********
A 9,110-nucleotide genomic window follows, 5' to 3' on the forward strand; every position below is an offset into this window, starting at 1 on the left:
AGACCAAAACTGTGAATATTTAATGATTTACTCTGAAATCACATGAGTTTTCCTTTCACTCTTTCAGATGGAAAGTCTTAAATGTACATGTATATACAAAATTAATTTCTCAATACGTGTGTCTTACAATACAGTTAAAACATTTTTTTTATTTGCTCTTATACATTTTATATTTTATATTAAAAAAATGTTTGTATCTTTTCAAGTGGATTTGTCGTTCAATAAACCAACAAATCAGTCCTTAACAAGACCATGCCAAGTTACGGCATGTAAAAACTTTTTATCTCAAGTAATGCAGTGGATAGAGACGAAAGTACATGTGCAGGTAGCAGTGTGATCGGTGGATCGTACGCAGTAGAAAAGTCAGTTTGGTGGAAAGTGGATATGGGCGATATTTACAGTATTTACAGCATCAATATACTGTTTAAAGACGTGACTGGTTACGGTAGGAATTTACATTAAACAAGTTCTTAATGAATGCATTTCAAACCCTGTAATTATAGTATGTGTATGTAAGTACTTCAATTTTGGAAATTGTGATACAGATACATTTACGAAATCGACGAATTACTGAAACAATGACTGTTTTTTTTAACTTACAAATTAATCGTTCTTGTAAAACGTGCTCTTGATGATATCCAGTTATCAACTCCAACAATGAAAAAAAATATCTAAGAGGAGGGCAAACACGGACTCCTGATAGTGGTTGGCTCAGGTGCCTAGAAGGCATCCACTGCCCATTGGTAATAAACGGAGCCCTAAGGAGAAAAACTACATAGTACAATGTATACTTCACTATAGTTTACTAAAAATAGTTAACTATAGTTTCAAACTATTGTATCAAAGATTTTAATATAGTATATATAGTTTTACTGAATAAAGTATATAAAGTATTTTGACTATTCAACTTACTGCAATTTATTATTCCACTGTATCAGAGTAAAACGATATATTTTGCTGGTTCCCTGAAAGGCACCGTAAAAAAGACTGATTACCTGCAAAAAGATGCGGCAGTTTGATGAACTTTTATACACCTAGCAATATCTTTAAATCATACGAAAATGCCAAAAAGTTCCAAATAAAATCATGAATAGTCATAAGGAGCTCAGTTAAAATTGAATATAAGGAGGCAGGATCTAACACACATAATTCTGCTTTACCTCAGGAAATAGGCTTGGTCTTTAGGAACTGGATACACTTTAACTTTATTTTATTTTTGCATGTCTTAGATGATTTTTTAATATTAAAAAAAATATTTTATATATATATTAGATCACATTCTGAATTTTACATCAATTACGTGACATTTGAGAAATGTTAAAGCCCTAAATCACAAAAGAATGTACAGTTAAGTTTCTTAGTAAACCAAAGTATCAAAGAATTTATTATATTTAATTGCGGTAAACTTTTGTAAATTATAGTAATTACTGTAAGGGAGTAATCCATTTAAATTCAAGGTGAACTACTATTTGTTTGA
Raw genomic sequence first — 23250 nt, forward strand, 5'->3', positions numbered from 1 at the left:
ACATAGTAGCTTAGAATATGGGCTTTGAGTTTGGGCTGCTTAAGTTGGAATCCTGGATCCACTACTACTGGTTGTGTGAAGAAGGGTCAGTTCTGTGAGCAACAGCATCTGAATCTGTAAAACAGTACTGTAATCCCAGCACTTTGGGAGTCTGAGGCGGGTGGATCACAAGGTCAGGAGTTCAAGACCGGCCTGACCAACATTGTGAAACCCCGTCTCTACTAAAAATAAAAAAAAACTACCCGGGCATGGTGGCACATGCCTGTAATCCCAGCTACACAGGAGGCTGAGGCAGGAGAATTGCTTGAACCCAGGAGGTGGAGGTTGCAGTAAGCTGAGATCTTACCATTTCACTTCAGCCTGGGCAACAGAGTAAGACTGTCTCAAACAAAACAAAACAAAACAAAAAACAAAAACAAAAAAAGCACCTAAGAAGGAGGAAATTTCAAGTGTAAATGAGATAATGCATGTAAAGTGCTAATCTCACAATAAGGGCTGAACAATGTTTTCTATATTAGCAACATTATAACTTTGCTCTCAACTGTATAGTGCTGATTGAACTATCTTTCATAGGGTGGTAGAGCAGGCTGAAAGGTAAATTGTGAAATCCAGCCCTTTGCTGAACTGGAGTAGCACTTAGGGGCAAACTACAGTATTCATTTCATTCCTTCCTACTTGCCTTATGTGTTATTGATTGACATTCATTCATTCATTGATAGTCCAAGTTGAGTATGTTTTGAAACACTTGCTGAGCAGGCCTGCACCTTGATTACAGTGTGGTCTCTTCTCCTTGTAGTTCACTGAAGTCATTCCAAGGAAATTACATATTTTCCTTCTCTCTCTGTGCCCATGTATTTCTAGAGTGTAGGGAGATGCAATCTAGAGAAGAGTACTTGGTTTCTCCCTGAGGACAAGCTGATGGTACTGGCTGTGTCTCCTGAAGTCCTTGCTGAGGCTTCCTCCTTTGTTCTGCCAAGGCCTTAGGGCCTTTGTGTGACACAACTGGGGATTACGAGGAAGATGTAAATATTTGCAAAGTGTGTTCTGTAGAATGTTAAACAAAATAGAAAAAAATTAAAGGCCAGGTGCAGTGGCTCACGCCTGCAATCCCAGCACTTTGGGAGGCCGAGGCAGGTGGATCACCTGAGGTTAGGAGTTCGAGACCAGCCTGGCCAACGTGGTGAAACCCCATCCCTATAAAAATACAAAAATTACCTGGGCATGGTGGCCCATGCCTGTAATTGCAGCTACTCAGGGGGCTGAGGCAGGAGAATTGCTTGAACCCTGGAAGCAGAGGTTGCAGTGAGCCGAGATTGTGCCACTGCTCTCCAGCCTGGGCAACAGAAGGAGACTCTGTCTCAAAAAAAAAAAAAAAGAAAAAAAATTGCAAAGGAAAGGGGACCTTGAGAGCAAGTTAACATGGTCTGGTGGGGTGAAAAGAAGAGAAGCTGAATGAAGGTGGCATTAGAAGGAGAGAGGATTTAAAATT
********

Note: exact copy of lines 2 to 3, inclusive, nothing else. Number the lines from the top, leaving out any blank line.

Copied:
AGACCAAAACTGTGAATATTTAATGATTTACTCTGAAATCACATGAGTTTTCCTTTCACTCTTTCAGATGGAAAGTCTTAAATGTACATGTATATACAAAATTAATTTCTCAATACGTGTGTCTTACAATACAGTTAAAACATTTTTTTTATTTGCTCTTATACATTTTATATTTTATATTAAAAAAATGTTTGTATCTTTTCAAGTGGATTTGTCGTTCAATAAACCAACAAATCAGTCCTTAACAAGACCATGCCAAGTTACGGCATGTAAAAACTTTTTATCTCAAGTAATGCAGTGGATAGAGACGAAAGTACATGTGCAGGTAGCAGTGTGATCGGTGGATCGTACGCAGTAGAAAAGTCAGTTTGGTGGAAAGTGGATATGGGCGATATTTACAGTATTTACAGCATCAATATACTGTTTAAAGACGTGACTGGTTACGGTAGGAATTTACATTAAACAAGTTCTTAATGAATGCATTTCAAACCCTGTAATTATAGTATGTGTATGTAAGTACTTCAATTTTGGAAATTGTGATACAGATACATTTACGAAATCGACGAATTACTGAAACAATGACTGTTTTTTTTAACTTACAAATTAATCGTTCTTGTAAAACGTGCTCTTGATGATATCCAGTTATCAACTCCAACAATGAAAAAAAATATCTAAGAGGAGGGCAAACACGGACTCCTGATAGTGGTTGGCTCAGGTGCCTAGAAGGCATCCACTGCCCATTGGTAATAAACGGAGCCCTAAGGAGAAAAACTACATAGTACAATGTATACTTCACTATAGTTTACTAAAAATAGTTAACTATAGTTTCAAACTATTGTATCAAAGATTTTAATATAGTATATATAGTTTTACTGAATAAAGTATATAAAGTATTTTGACTATTCAACTTACTGCAATTTATTATTCCACTGTATCAGAGTAAAACGATATATTTTGCTGGTTCCCTGAAAGGCACCGTAAAAAAGACTGATTACCTGCAAAAAGATGCGGCAGTTTGATGAACTTTTATACACCTAGCAATATCTTTAAATCATACGAAAATGCCAAAAAGTTCCAAATAAAATCATGAATAGTCATAAGGAGCTCAGTTAAAATTGAATATAAGGAGGCAGGATCTAACACACATAATTCTGCTTTACCTCAGGAAATAGGCTTGGTCTTTAGGAACTGGATACACTTTAACTTTATTTTATTTTTGCATGTCTTAGATGATTTTTTAATATTAAAAAAAATATTTTATATATATATTAGATCACATTCTGAATTTTACATCAATTACGTGACATTTGAGAAATGTTAAAGCCCTAAATCACAAAAGAATGTACAGTTAAGTTTCTTAGTAAACCAAAGTATCAAAGAATTTATTATATTTAATTGCGGTAAACTTTTGTAAATTATAGTAATTACTGTAAGGGAGTAATCCATTTAAATTCAAGGTGAACTACTATTTGTTTGA
Raw genomic sequence first — 23250 nt, forward strand, 5'->3', positions numbered from 1 at the left: